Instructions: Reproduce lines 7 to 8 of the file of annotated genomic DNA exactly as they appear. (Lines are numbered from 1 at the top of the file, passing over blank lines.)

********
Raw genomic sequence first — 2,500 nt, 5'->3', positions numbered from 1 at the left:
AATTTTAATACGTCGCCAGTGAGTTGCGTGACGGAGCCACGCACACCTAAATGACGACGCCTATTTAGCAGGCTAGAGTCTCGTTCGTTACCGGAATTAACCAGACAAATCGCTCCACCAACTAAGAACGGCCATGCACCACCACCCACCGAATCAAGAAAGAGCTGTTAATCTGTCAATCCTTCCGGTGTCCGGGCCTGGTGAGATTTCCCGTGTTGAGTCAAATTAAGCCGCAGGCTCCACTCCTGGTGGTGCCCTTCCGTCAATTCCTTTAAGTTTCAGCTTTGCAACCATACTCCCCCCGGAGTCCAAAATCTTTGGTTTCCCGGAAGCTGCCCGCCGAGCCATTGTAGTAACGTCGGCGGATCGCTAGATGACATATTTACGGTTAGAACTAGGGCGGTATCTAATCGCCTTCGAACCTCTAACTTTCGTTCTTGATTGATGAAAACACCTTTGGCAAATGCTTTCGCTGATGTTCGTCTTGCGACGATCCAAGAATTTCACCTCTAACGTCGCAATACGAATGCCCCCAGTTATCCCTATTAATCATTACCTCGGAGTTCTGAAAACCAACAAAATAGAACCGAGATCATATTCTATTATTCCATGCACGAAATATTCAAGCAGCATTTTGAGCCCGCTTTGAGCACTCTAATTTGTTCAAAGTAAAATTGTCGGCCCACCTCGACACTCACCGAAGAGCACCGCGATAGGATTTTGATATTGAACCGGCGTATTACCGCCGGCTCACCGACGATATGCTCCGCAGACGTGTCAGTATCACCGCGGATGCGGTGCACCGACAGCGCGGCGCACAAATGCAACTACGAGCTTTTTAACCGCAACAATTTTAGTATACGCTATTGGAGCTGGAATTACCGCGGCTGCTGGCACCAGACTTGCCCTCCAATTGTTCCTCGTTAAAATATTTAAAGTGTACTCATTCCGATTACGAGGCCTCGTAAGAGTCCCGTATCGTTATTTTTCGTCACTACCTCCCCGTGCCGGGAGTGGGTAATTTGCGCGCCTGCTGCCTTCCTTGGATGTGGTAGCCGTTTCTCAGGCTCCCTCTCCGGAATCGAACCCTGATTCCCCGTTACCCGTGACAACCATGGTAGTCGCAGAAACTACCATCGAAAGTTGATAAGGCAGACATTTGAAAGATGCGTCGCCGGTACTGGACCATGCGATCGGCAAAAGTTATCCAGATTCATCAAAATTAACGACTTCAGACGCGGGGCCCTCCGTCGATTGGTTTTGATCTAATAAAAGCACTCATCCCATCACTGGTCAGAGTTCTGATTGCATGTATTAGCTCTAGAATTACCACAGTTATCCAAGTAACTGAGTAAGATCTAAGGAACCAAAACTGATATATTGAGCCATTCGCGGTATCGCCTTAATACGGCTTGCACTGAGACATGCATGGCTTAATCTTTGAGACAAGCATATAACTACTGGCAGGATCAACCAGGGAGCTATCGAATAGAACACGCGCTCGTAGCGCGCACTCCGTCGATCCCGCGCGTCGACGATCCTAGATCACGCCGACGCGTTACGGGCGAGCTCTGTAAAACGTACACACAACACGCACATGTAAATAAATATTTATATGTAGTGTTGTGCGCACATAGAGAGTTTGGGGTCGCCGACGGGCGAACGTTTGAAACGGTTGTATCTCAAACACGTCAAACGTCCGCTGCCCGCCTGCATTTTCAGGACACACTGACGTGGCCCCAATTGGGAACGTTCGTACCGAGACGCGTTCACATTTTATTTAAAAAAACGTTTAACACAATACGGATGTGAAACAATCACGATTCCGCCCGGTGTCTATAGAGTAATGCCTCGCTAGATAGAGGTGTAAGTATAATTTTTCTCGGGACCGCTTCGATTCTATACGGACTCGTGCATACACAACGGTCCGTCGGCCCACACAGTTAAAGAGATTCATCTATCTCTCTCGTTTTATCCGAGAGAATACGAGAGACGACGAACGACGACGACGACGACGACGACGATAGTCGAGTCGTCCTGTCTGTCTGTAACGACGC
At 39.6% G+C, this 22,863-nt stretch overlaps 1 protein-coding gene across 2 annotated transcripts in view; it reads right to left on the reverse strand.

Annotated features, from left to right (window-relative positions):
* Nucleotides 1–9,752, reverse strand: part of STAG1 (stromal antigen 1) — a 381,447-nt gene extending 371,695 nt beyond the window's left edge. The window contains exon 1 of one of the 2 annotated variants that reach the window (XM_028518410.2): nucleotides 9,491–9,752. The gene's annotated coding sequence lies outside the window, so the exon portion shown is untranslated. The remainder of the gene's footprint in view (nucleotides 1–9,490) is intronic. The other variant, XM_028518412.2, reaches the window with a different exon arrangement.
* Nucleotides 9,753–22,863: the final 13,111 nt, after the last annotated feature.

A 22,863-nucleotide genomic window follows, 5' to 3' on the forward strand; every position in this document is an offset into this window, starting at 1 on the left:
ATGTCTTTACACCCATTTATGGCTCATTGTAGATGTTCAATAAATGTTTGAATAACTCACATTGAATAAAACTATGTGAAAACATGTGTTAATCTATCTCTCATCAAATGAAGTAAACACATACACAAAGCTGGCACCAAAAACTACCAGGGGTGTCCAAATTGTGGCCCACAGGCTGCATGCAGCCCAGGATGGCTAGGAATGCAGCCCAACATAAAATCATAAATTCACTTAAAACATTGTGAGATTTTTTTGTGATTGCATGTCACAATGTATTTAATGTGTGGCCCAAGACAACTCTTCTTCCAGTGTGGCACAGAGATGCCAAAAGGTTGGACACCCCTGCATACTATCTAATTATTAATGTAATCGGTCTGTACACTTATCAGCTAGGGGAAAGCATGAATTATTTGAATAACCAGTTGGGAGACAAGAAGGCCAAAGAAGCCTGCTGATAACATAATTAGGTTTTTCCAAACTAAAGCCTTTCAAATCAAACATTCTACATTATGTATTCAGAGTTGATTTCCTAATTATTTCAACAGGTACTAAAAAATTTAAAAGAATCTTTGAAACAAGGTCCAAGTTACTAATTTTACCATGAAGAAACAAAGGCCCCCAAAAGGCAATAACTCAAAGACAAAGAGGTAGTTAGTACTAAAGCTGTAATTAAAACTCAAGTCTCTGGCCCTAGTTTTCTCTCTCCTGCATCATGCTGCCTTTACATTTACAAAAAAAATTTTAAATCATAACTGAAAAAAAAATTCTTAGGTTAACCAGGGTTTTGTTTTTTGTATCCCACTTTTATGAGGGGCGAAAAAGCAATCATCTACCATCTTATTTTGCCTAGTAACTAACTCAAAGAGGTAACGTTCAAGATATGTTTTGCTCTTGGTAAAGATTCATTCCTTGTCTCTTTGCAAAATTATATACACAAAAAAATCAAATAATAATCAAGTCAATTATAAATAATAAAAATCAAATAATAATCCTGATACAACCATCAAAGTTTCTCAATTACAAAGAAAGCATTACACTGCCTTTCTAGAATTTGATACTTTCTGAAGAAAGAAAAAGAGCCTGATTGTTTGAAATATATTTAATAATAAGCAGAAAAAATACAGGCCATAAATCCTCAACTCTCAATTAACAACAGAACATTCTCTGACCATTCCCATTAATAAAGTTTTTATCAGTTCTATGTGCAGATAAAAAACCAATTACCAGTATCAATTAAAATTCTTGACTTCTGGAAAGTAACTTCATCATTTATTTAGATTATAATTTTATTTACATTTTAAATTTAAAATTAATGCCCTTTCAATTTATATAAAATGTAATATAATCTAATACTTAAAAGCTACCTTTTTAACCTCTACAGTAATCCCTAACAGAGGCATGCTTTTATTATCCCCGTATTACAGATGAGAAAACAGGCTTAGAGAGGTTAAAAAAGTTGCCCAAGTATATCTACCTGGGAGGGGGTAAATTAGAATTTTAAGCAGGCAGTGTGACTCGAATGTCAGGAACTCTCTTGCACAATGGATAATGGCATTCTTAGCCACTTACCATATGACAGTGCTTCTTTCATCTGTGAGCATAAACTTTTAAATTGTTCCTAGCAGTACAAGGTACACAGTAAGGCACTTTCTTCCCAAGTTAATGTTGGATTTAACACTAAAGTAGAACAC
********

A 22,863-nucleotide genomic window follows, 5' to 3' on the forward strand; every position in this document is an offset into this window, starting at 1 on the left:
ATGTCTTTACACCCATTTATGGCTCATTGTAGATGTTCAATAAATGTTTGAATAACTCACATTGAATAAAACTATGTGAAAACATGTGTTAATCTATCTCTCATCAAATGAAGTAAACACATACACAAAGCTGGCACCAAAAACTACCAGGGGTGTCCAAATTGTGGCCCACAGGCTGCATGCAGCCCAGGATGGCTAGGAATGCAGCCCAACATAAAATCATAAATTCACTTAAAACATTGTGAGATTTTTTTGTGATTGCATGTCACAATGTATTTAATGTGTGGCCCAAGACAACTCTTCTTCCAGTGTGGCACAGAGATGCCAAAAGGTTGGACACCCCTGCATACTATCTAATTATTAATGTAATCGGTCTGTACACTTATCAGCTAGGGGAAAGCATGAATTATTTGAATAACCAGTTGGGAGACAAGAAGGCCAAAGAAGCCTGCTGATAACATAATTAGGTTTTTCCAAACTAAAGCCTTTCAAATCAAACATTCTACATTATGTATTCAGAGTTGATTTCCTAATTATTTCAACAGGTACTAAAAAATTTAAAAGAATCTTTGAAACAAGGTCCAAGTTACTAATTTTACCATGAAGAAACAAAGGCCCCCAAAAGGCAATAACTCAAAGACAAAGAGGTAGTTAGTACTAAAGCTGTAATTAAAACTCAAGTCTCTGGCCCTAGTTTTCTCTCTCCTGCATCATGCTGCCTTTACATTTACAAAAAAAATTTTAAATCATAACTGAAAAAAAAATTCTTAGGTTAACCAGGGTTTTGTTTTTTGTATCCCACTTTTATGAGGGGCGAAAAAGCAATCATCTACCATCTTATTTTGCCTAGTAACTAACTCAAAGAGGTAACGTTCAAGATATGTTTTGCTCTTGGTAAAGATTCATTCCTTGTCTCTTTGCAAAATTATATACACAAAAAAATCAAATAATAATCAAGTCAATTATAAATAATAAAAATCAAATAATAATCCTGATACAACCATCAAAGTTTCTCAATTACAAAGAAAGCATTACACTGCCTTTCTAGAATTTGATACTTTCTGAAGAAAGAAAAAGAGCCTGATTGTTTGAAATATATTTAATAATAAGCAGAAAAAATACAGGCCATAAATCCTCAACTCTCAATTAACAACAGAACATTCTCTGACCATTCCCATTAATAAAGTTTTTATCAGTTCTATGTGCAGATAAAAAACCAATTACCAGTATCAATTAAAATTCTTGACTTCTGGAAAGTAACTTCATCATTTATTTAGATTATAATTTTATTTACATTTTAAATTTAAAATTAATGCCCTTTCAATTTATATAAAATGTAATATAATCTAATACTTAAAAGCTACCTTTTTAACCTCTACAGTAATCCCTAACAGAGGCATGCTTTTATTATCCCCGTATTACAGATGAGAAAACAGGCTTAGAGAGGTTAAAAAAGTTGCCCAAGTATATCTACCTGGGAGGGGGTAAATTAGAATTTTAAGCAGGCAGTGTGACTCGAATGTCAGGAACTCTCTTGCACAATGGATAATGGCATTCTTAGCCACTTACCATATGACAGTGCTTCTTTCATCTGTGAGCATAAACTTTTAAATTGTTCCTAGCAGTACAAGGTACACAGTAAGGCACTTTCTTCCCAAGTTAATGTTGGATTTAACACTAAAGTAGAACAC